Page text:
Graduate students sample the frosh life

First-ever orientation fair catered to grad students’ needs

Graduate students explore the information booths at the first-ever graduate student orientation on Sept. 2.
Graduate students explore the information booths at the first-ever graduate student orientation on Sept. 2.
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Graduate students got their own taste of Frosh Week when the School of Graduate Studies and Research (SGSR) held its first ever graduate student orientation session on Sept. 2.

Jeff Welsh, PhD ’09 and president of the Society for Graduate and Professional Students (SGPS), said the open event was held to provide non-academic support to graduate students.

“It wasn’t mandatory. It was an open resource fair,” he said. “There were a number of tables. People could take literature and ask questions and there were campus tours. Campus tours were definitely very popular.” The 22 booths at the fair included information from SGPS, SGSR, Student Affairs, the Centre for Teaching and Learning, Information Technology Services, libraries, the Human Rights Office, the International Centre, Health Counseling and Disability Services, the Ban Righ Centre and Athletics and Recreation.

Welsh said the idea to hold a graduate orientation event came when the SGPS, SGSR and Student Affairs formed two working groups in April 2008 to look at graduate student life.

“The working group on graduate student life looks purely at non-academic issues. The initial meetings were late in the winter term and, in the first couple of meetings, we looked at survey results from the SGPS and Student Affairs,” he said. “After looking at the survey results, we realized there was an informational gap. One idea put forward was having a general orientation which would include a resource fair.” Welsh said the second working group concentrated on providing academic support for graduate students and has linked together departmental programs for graduate students.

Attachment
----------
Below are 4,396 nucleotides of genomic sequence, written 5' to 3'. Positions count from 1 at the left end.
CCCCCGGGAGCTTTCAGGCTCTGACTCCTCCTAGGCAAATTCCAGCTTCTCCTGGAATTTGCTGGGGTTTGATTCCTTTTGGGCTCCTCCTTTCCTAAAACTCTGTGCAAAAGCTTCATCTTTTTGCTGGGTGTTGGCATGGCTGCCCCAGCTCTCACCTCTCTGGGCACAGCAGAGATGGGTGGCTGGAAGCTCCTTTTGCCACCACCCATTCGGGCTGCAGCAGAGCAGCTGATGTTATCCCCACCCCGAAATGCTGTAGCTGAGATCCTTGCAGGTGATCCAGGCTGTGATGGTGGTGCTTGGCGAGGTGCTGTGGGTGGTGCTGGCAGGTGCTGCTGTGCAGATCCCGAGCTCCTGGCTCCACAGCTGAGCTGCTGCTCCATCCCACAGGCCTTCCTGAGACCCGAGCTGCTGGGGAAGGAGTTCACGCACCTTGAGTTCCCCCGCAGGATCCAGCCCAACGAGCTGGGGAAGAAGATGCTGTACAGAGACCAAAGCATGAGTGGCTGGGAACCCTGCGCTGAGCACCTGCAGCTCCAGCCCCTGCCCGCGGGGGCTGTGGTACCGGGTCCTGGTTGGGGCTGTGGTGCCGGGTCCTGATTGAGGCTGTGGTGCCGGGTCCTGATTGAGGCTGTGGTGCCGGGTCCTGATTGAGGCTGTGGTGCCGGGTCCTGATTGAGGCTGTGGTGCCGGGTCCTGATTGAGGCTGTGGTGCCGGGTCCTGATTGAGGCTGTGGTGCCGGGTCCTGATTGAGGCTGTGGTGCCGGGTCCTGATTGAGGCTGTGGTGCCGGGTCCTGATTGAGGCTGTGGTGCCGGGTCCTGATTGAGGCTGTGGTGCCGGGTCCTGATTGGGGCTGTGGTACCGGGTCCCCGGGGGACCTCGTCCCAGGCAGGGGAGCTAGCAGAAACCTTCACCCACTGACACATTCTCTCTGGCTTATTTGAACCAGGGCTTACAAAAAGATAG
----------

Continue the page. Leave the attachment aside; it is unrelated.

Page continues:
“The working group on academic support for graduate students essentially tied together services or course offerings tailored to students by departments,” he said. “We worked out a communication strategy to make sure all the different departments know what the others are doing.”

Welsh said incoming graduate students receive a departmental orientation, but get little to no information about on-campus resources.

“All new grad students have a session where they meet generally with a graduate co-ordinator in their department,” he said. “They provide information they need to know within the department … deciding things like what courses to pick. This doesn’t provide general information on campus life and student life.”

Shelley Aylesworth-Spink, director of the School of Graduate Studies said a three-question survey was distributed to students who attended the event to provide feedback.

“We asked why students attended the event,” she said. “About 30 per cent said it was to meet other graduate students, about 20 per cent said it was to see services on-campus and 16 per cent said it was for the campus tour.”

When asked whether the event met their expectations, Aylesworth-Spink said more than 88 per cent of graduate students said it met or exceeded their expectations.

The last question on the survey was what other type of social events graduate students would like to see, Aylesworth-Spink said.

“Thirty-six per cent said they wanted more opportunities to have recreational sports and 28 per cent said they wanted more events in Kingston.”

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